Illiberal Production of Urban Space: The Case of Branded Housing Projects in Istanbul

The talk questions the relationship of branded housing projects as an emerging type of urban development and the develeping illiberal mode of production of space in Turkey since early 2000s.

It is taken place in scope of The First European Symposium on Turkey-Symposium on Populism, Majoritarianism and Crises of Liberal Democracy, The Consortium of European Symposia on Turkey, Graz, Austria (October 1-3). For the symposium program click here.

CEST Symposium Report

In-situ Simulacrum or Extreme Forms of Theming in Urban Space

Theming urban space is an issue for decades, it is nothing new in that sense.

However, something about its scale is happening in China: the Clone Cities.

No, it is nothing to do with clone wars!

The copycat city in north-eastern Liaoning province is just the latest example of China’s fondness for replicating Europe’s greatest architectural hits Check the here for galery!

Chinese people can now experience Venice without actually going to Italy after the Northern Chinese city of Dalian built a 4km canal lined with European style buildings.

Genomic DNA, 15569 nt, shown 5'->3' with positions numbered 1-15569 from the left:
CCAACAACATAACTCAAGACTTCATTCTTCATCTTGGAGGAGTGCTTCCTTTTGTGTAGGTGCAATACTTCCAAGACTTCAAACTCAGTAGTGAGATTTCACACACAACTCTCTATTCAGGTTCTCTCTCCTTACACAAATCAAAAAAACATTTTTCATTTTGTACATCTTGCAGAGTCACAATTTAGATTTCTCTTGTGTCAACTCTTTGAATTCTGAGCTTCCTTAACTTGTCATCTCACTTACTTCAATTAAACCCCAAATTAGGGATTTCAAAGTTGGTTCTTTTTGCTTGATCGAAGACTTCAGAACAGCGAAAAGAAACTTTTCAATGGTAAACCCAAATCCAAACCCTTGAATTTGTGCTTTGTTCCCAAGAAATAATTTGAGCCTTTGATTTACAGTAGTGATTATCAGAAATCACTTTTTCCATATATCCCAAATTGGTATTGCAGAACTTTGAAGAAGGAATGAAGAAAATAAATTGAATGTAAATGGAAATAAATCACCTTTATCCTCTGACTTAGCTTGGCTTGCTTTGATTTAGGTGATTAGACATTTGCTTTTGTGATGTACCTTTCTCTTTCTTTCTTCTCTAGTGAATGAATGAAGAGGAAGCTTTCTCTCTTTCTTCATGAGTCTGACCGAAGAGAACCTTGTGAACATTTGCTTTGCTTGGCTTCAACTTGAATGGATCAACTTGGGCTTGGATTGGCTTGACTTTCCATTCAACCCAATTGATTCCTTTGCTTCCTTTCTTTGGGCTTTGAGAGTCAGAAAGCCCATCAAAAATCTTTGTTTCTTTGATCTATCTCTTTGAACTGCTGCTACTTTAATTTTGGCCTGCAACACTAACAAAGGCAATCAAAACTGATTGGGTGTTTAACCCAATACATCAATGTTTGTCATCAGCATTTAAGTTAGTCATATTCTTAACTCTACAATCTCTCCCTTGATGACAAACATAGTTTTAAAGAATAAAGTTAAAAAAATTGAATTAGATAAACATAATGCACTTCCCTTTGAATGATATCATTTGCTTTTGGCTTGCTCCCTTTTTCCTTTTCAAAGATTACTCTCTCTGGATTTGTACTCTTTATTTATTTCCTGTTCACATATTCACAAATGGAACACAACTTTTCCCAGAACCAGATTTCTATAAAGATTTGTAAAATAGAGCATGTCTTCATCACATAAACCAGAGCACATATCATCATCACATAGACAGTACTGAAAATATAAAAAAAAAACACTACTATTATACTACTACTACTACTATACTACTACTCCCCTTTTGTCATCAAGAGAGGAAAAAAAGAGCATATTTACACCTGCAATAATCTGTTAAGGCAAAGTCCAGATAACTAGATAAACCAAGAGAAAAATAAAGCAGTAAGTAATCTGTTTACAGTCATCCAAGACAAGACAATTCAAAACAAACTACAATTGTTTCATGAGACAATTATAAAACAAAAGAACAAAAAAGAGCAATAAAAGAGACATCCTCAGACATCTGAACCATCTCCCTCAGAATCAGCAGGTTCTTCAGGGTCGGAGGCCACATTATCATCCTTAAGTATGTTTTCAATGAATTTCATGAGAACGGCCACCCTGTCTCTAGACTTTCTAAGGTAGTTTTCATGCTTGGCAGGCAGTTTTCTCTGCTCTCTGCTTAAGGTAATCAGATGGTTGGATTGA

Venice recreation in Dalian, China

(Image Credit: Guardian Cities)

Welcome to Venice, China: Dalian copies canals, palaces … and gondoliers

Another example is Hallstatt in Guangdong, replica of Australian town.

Replica of the Austrian alpine town Hallstat in Guangdong Province, China

(Image Credit: Guardian Cities)

When it was reported last year that the ­Austrian town had been “secretly cloned”, right down to its statues of angels, some ­residents were outraged. But the mayor, ­Alexander Scheutz, was over the moon. “We are very proud,” he said, as he signed up to a cultural ­exchange with his town’s new twin. It is now clear why: the clone has been a lucrative means of cultural ­promotion, with the number of ­Chinese visitors to the real Hallstatt jumping from 50 to 1,000 per year. For the full story check here!